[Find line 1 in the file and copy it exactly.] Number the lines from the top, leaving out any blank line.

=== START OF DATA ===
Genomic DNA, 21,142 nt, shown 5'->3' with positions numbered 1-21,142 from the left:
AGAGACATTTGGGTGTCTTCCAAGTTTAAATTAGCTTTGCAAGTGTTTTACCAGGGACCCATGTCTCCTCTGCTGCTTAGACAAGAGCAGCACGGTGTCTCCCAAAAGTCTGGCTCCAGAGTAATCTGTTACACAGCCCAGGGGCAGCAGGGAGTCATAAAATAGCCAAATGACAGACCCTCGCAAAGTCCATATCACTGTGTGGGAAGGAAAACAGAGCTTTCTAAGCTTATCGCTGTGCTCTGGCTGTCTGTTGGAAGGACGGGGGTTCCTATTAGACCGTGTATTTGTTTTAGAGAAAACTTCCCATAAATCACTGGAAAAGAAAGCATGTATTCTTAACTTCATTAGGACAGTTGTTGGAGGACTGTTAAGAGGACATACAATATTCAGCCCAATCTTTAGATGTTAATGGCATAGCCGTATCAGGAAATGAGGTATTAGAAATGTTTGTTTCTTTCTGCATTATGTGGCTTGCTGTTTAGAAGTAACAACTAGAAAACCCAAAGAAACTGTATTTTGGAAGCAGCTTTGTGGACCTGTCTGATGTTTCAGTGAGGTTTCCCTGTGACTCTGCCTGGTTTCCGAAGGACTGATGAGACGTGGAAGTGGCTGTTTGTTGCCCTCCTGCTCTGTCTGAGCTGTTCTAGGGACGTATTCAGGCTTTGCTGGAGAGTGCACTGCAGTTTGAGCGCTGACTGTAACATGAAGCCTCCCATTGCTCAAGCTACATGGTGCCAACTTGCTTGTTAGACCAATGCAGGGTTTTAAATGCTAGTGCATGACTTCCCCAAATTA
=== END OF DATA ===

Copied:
Genomic DNA, 21,142 nt, shown 5'->3' with positions numbered 1-21,142 from the left: